Sir (William) Lawrence Bragg
The Bragg equation (or law) is basic to modern X-ray diffraction, a process used to analyze crystal structures by studying the characteristic patterns of X-rays that deviate from their original paths because of closely spaced atoms in the crystal. Bragg used this methodology to show that in rock salt the two kinds of ions, sodium and chloride, are arranged alternately in a cubic lattice. Using the X-ray spectrometer, a device which measures X-ray wavelengths, he and his father, Sir William (Henry) Bragg, determined many other atomic arrangements, including that of carbon in diamonds. In 1915, they were jointly awarded the Nobel Prize in Physics. Lawrence Bragg studied the structures of silicates, metals, alloys and proteins. As Director of the Royal Institution (London), he promoted science education for school children, teachers, and the general public, and was a popular and successful lecturer in person and on radio and television.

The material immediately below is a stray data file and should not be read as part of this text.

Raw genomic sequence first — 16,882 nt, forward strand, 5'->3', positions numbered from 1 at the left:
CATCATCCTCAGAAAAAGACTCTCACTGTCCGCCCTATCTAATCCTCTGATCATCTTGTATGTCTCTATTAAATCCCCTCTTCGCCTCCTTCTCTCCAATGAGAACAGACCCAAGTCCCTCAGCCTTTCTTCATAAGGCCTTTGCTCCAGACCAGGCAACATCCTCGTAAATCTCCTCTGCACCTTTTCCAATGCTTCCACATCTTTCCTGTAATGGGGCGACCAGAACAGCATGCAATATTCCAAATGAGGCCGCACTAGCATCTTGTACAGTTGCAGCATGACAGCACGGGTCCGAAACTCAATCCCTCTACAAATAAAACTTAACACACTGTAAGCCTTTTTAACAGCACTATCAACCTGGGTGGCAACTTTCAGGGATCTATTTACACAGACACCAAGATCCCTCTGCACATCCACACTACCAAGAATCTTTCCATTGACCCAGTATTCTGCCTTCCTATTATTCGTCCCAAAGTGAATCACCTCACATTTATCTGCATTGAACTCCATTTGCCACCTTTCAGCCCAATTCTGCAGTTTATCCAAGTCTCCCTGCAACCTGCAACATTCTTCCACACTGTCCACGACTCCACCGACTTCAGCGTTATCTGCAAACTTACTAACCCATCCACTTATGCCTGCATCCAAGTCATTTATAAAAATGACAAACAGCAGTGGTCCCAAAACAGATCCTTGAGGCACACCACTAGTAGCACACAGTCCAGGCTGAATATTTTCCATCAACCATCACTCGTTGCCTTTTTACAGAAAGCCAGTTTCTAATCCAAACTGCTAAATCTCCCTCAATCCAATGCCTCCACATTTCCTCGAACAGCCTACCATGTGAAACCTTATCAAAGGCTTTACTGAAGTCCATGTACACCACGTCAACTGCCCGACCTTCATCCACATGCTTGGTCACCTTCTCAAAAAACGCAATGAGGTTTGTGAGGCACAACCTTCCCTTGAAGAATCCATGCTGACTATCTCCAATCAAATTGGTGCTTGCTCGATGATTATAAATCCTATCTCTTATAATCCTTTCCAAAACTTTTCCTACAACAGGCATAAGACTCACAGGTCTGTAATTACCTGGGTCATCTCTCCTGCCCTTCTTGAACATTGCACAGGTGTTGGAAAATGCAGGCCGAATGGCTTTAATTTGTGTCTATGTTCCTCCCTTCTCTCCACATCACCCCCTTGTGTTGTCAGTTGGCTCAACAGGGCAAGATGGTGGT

Sponsor: Alexander Tulinsky
Location in chemistry building: Fourth Floor; Elevator area East Wall; Sequence 4
Source: American Institute of Physics